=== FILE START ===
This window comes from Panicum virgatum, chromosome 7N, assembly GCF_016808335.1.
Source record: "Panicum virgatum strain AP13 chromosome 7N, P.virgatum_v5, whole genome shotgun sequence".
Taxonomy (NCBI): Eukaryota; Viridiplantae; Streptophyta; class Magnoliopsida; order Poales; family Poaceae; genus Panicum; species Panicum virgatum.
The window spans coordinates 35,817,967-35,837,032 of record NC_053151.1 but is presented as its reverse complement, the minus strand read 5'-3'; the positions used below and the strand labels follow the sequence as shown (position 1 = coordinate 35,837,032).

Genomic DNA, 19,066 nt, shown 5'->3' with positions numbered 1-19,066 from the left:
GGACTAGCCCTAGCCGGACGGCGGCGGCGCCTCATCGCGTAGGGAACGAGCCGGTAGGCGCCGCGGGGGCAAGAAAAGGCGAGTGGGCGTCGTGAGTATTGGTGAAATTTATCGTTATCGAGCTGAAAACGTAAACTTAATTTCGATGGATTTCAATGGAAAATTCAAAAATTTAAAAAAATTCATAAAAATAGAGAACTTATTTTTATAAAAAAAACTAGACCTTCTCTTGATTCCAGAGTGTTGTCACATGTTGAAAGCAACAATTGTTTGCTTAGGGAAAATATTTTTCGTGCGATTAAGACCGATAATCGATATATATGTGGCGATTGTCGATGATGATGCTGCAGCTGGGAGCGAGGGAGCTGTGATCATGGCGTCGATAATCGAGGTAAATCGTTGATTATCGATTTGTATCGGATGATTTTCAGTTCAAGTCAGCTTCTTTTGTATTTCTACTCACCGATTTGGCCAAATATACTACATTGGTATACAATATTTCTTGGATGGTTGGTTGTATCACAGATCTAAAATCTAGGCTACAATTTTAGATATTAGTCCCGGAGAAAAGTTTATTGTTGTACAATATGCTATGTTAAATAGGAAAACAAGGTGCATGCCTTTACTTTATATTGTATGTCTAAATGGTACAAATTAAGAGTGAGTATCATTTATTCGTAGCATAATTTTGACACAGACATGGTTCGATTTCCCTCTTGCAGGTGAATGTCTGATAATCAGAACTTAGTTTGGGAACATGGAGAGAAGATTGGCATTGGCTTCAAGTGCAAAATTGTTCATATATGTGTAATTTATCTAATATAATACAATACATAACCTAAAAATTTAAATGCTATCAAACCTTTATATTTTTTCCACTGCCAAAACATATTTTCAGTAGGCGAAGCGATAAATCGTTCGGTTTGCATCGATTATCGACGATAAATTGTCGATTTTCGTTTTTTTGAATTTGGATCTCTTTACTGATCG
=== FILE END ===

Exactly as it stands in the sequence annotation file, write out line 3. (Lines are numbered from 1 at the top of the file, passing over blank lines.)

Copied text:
Taxonomy (NCBI): Eukaryota; Viridiplantae; Streptophyta; class Magnoliopsida; order Poales; family Poaceae; genus Panicum; species Panicum virgatum.